In 2013, when Jimmy Ulualoha Napeahi was 16-years-old, he was attacked by a tiger shark at Pohoiki on Hawaii’s Big Island. Also known as Ulu Boi, he was surfing at Dead Trees when it happened. “I got hit, and then I got bit,” he said from the hospital just after the attack. “Then I started punching the shark. By the time I could see it, it bit my leash off, went straight down, and I hopped on my board. When I ran up the rocks, I felt the back of my leg and my hand just sunk into the back of my thigh. That’s when I knew it was over, so I walked and just fell face first on the rocks.”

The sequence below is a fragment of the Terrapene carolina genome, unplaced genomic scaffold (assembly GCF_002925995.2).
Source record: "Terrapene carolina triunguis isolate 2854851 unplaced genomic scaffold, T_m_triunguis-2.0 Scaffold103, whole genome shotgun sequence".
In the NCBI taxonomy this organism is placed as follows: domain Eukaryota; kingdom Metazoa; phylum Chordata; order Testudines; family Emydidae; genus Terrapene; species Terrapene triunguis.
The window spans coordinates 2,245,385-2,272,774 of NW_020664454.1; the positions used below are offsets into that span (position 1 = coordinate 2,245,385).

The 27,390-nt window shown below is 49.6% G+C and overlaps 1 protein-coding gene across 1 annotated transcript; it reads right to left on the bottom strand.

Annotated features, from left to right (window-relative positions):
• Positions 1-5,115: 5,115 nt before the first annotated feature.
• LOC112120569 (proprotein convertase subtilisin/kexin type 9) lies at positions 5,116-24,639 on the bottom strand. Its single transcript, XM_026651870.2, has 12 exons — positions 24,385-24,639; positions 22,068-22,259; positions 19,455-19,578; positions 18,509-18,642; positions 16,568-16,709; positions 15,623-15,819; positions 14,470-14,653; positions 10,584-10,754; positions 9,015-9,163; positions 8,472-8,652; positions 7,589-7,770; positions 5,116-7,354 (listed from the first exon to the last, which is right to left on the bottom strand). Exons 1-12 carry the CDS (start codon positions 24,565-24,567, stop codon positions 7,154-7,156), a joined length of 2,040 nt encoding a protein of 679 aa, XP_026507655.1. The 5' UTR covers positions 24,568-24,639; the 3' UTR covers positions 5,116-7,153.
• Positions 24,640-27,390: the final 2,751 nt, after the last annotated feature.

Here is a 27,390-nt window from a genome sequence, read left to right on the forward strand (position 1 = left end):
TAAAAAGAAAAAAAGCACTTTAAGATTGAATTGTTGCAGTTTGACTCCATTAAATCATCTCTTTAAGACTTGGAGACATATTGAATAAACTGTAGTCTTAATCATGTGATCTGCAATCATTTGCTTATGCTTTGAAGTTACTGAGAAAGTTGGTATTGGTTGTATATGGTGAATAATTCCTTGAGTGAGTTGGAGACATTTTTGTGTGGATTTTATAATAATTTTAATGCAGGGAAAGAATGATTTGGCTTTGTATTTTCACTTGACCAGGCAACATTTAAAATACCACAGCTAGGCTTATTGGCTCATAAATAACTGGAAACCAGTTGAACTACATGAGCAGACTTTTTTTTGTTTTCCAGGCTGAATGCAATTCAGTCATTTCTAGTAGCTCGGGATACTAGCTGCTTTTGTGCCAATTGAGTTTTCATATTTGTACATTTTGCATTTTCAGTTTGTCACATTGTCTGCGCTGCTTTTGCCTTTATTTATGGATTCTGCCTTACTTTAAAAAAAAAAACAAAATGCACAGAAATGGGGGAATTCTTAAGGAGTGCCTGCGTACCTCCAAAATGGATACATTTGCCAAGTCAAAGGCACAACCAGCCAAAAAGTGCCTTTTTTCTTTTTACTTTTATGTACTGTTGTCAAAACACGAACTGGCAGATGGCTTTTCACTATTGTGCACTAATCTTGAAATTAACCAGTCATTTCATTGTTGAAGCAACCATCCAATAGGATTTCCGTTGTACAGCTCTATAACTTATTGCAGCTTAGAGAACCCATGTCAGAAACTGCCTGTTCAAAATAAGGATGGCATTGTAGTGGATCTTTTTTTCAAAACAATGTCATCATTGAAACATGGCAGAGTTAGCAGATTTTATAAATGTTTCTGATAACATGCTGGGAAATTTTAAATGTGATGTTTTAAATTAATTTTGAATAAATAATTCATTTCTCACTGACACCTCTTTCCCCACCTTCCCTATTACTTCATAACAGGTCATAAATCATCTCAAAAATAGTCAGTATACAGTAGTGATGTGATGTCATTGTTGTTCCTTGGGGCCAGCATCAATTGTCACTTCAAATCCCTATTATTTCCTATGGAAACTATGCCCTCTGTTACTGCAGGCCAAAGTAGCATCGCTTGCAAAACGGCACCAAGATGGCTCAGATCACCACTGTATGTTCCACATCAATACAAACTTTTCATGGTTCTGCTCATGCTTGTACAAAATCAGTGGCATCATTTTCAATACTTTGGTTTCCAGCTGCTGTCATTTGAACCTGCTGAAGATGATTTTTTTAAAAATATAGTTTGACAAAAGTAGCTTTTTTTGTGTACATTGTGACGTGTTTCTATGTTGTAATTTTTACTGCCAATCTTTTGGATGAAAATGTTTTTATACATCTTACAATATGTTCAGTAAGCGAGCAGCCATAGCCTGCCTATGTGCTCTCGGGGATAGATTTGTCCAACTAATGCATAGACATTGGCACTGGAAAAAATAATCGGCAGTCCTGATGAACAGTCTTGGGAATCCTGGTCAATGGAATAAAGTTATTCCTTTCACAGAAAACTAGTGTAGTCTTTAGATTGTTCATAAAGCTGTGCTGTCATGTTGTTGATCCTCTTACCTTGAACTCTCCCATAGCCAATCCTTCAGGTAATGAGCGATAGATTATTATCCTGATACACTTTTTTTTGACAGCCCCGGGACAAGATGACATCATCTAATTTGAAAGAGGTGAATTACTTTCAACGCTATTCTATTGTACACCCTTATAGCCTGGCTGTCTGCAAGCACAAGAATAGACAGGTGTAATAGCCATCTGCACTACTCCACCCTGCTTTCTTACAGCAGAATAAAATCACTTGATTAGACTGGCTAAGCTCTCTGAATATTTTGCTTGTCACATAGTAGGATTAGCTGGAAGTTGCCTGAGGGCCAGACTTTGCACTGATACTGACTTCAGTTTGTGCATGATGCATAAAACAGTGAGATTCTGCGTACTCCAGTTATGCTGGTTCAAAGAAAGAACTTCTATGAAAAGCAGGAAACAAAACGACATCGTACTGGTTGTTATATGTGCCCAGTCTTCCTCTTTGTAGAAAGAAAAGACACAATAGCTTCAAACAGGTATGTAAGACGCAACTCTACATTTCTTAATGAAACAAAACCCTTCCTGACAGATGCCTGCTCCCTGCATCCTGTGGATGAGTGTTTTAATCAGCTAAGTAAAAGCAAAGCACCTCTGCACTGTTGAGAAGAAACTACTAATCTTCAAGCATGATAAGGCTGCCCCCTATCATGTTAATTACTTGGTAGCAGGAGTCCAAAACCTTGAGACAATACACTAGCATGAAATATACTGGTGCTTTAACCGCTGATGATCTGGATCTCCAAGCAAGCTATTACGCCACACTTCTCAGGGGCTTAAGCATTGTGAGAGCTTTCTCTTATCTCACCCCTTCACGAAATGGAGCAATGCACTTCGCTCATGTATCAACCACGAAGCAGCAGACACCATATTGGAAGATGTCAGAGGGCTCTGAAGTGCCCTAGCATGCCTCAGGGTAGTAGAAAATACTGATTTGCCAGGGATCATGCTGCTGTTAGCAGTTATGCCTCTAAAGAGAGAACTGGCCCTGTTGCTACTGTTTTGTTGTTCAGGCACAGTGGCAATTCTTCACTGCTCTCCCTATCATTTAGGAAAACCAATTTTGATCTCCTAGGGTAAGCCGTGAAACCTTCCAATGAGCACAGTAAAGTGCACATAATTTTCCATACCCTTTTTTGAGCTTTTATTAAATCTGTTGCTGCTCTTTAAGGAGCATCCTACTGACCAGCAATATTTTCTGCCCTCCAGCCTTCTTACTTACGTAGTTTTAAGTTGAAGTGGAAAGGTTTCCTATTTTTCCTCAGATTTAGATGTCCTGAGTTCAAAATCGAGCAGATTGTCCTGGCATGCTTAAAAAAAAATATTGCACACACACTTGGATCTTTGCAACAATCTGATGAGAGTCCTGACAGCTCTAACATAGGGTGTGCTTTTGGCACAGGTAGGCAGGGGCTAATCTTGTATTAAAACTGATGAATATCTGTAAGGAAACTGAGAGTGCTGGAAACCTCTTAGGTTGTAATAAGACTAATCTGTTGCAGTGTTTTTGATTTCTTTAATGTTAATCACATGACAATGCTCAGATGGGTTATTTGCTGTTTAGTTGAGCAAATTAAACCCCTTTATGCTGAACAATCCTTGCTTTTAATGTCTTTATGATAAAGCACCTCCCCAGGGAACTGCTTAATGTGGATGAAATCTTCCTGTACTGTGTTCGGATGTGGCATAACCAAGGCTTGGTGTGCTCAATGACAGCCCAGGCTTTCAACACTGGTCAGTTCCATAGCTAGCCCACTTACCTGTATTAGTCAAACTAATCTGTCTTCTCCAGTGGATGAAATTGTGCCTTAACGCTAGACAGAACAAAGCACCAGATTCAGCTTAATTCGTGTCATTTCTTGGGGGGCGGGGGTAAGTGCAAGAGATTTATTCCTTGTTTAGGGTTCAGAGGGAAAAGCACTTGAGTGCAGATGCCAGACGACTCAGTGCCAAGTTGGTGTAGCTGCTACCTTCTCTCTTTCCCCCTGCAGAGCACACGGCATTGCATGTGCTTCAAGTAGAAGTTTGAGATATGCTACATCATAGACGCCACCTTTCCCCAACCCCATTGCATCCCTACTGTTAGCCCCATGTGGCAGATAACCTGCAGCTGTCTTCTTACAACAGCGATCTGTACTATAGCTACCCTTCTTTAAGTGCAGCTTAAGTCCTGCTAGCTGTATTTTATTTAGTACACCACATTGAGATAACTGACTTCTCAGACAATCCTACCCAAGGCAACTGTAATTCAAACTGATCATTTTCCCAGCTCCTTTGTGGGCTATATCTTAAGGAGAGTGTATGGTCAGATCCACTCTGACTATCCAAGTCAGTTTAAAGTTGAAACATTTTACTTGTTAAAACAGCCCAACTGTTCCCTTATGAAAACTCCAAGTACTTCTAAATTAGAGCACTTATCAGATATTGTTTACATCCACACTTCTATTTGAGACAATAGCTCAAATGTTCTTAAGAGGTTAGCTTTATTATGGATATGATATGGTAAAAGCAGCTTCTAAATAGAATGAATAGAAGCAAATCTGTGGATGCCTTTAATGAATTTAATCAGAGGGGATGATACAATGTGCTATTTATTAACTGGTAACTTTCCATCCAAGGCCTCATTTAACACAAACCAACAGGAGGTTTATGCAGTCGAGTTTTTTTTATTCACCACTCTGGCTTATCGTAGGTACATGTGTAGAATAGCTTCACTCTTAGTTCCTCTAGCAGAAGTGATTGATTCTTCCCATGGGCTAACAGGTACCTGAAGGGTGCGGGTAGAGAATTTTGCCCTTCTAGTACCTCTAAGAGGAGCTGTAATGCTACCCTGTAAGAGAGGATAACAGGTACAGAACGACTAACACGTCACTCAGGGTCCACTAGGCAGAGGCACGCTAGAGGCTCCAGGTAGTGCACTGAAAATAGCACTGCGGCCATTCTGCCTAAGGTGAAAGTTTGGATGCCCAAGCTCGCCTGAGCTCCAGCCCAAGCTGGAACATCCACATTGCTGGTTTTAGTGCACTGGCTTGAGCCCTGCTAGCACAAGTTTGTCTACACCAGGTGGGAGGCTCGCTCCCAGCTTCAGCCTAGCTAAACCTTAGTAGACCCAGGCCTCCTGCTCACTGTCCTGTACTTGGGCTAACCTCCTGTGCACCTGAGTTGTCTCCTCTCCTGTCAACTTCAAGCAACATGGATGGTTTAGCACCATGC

After the attack, Ulu Boi’s family and friends tied a tourniquet on his leg to stop the bleeding, then got him to the hospital. Without them, it’s very likely he would have died. But Ulu Boi never even considered not surfing again. “I don’t need the fear,” he said. “That’s their territory. They had every right to do that, and I was just at the right place at the right time, and they chose me.”
Now, just over three years later, Napeahi is back on his feet and charging harder than ever before. And to him, he owes a lot of it to the shark that nearly took his life. “The way I see it,” he says, “I owe that shark my deepest gratitude because it gave me a second chance at life. And to this day, I am continually being blessed. Now that the past is behind me, I want to be known as a good son, a good brother, a good friend, and over all, a good surfer.”
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